(Tr.21-31). Ricks sought review of the hearing decision by the Appeals Council (Tr. 17). The Appeals Council denied his request for review, finding no reason under the Rules to review ALJ Price's decision (Tr.1-6). The present lawsuit followed.

         The Five-Step Sequential Evaluation Process.

         Disability is defined by law as being the inability to do substantial gainful activity by reason of any medically determinable physical or mental impairment which can be expected to result in death, or which has lasted or can be expected to last for a continuous period of not less than 12 months. See, 20 CFR §§ 404.1505(a)(4), 416.905(a). To determine whether a claimant for DIB or SSI benefits satisfies such definition, a 5-step evaluation process has been developed. 20 CFR §§ 404.1520, 916.920(a). Miller v. Commissioner, 811 F.3d 825, 834 n. 6 (6th Cir. 2016)(“ The ALJ must engage in a five-step sequential evaluation process to determine whether a claimant is disabled.”). At step 1, the Commissioner must determine whether the claimant is currently engaged in substantial gainful activity; if so, the Commissioner will find the claimant to be not disabled. See, 20 CFR §§ 404.1520(a)(4)(i), 416.920(a)(4)(ii), 416.971. See, Gayhaeart v. Commissioner, 710 F.3d 365, 374-75 (6th Cir. 2013)(“If claimant is doing substantial gainful activity, he is not disabled.”); Dinkel v. Secretary, 910 F.2d, 315, 318 (6th Cir. 1990).

         If the claimant is not working, then the Commissioner next must determine at step 2 of the evaluation process whether the claimant has a severe impairment or combination of severe impairments that significantly limit his or her ability to perform basic work activities. See 20 CFR §§ 404.1520(a)(4)(ii), 416.920(a)(4)(ii). Gayheart, 710 F.3d at 374(“If claimant is not doing substantial gainful activity, his impairment must be severe before he can be found to be disabled.”). If the impairments of the claimant are determined by the Commissioner to be non-severe, in other words, so slight that they could not result in a finding of disability irrespective of a claimant's vocational factors, then the claimant will be determined to be not disabled at step 2. See, Rabbers v. Commissioner, 582 F.3d 647, 652 (6th Cir. 2009); Higgs v. Bowen, 880 F.2d 960, 962 (6th Cir. 1988); Gray v. Astrue, 780 F.Supp.2d. 548, 550 (E.D. Ky. 2011)(“ If the claimant is not currently engaged in substantial gainful activity, does he have any “severe” impairment or combination of impairments-i.e., any impairments significantly limiting his physical or mental ability to do basic work activities? If not, a finding of non-disability is made and the claim is denied.”)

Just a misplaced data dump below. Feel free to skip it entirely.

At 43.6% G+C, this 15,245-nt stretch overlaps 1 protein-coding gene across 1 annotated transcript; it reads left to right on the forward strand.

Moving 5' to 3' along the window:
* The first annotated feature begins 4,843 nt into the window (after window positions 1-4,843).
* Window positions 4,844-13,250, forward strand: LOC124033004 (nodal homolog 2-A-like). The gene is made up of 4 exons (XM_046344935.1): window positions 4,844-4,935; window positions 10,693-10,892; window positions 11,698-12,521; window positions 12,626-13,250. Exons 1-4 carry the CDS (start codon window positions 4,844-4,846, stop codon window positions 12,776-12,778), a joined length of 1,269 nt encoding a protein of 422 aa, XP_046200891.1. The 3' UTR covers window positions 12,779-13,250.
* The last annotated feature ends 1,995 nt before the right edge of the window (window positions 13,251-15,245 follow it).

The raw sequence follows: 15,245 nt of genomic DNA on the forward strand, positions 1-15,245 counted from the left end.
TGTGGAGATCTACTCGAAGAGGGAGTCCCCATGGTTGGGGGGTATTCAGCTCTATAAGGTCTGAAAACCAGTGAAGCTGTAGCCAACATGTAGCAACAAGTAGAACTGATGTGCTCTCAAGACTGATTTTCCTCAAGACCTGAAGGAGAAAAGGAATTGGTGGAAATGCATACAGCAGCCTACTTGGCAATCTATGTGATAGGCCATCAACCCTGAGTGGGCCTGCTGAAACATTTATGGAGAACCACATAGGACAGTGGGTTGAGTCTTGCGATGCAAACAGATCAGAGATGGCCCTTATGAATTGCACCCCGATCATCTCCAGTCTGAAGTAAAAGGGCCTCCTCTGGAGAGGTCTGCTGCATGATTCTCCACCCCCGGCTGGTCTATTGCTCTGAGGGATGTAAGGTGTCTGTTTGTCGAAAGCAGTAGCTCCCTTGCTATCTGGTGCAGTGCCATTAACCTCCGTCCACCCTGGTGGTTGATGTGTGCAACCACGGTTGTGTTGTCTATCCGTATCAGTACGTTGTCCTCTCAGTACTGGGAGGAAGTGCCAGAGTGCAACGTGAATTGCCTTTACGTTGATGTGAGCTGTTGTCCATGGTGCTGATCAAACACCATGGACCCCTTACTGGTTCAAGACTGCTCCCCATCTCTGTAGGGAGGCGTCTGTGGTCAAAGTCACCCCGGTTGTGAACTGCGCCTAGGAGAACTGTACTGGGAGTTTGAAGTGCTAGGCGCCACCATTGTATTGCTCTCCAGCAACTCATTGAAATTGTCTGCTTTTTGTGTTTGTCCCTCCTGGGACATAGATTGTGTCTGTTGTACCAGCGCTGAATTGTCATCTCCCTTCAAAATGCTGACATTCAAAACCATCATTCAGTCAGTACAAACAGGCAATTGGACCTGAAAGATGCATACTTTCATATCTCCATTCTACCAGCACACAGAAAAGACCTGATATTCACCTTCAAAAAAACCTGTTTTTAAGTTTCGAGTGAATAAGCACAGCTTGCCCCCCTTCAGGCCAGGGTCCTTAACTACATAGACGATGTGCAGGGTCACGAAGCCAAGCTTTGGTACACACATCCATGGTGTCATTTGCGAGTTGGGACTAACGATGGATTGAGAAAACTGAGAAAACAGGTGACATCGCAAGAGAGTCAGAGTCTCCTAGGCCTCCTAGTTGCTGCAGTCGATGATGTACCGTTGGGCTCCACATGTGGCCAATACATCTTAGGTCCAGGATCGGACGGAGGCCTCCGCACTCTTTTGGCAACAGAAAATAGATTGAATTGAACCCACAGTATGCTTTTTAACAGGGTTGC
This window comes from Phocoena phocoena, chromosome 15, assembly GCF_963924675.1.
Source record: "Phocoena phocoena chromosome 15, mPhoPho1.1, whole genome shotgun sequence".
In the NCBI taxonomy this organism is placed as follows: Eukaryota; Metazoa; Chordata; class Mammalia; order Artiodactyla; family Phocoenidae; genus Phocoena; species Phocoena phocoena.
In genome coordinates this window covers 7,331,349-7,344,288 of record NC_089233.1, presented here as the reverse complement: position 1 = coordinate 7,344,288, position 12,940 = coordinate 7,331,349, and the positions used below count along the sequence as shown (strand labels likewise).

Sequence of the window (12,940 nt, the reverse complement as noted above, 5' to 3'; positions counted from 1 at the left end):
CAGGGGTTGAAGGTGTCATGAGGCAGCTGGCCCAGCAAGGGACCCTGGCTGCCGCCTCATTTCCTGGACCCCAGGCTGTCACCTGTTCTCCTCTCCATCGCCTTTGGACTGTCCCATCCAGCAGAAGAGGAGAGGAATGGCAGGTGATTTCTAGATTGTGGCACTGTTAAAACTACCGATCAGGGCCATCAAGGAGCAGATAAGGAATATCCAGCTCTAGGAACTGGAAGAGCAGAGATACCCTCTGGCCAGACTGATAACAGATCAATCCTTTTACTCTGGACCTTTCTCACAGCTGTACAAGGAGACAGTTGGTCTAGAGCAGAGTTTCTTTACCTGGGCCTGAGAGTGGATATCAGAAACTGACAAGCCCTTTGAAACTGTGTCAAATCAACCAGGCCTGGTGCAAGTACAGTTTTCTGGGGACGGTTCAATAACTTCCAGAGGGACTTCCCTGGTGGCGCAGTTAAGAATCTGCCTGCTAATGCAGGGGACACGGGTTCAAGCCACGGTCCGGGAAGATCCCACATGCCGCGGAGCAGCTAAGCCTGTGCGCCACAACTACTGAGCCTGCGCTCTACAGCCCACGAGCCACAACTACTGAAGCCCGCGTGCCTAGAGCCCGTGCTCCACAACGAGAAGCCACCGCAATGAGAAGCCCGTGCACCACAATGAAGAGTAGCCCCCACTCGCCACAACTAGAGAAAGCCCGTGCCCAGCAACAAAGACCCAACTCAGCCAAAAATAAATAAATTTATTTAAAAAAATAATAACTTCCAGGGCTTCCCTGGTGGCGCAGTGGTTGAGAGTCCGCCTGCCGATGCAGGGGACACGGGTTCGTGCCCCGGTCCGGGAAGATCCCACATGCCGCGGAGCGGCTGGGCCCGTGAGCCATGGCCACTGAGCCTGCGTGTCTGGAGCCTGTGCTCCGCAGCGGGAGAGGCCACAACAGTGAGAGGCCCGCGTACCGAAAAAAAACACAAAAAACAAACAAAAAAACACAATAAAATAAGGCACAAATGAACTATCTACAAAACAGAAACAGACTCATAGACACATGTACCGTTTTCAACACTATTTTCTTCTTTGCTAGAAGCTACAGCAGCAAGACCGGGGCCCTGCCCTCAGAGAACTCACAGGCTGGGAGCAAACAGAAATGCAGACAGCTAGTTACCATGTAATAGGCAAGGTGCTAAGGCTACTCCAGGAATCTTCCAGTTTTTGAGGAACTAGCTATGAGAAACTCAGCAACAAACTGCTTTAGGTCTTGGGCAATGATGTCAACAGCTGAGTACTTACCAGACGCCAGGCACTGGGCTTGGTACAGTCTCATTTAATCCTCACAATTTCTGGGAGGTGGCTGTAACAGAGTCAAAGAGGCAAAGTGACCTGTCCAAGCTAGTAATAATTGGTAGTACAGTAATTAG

If the claimant has a severe impairment or impairments, then the Commissioner at step 3 of the process will determine whether such impairments are sufficiently serious to satisfy the listing of impairments found in Appendix 1 of Subpart P of Part 404 of the federal regulations. 20 CFR §§ 404.1520(A)(4)(iii), 416.920(a)(4)(iii); Rabbers, 582 F.3d at 652. The claimant will be determined to be automatically disabled without consideration of his or her age, education or work experience if the claimant's impairments are sufficiently severe to meet or equal the criteria of any impairment listed in the Appendix. See, Combs v. Commissioner, 459 F.3d 640, 642 (6thCir. 2006)(“Claimants are conclusively presumed to be disabled if they suffer from an infirmity that appears on the SSA's special list of impairments, or that is at least equal in severity to those listed.”); Lankford v. Sullivan, 942 F.2d 301, 306 (6th Cir. 1991)(same).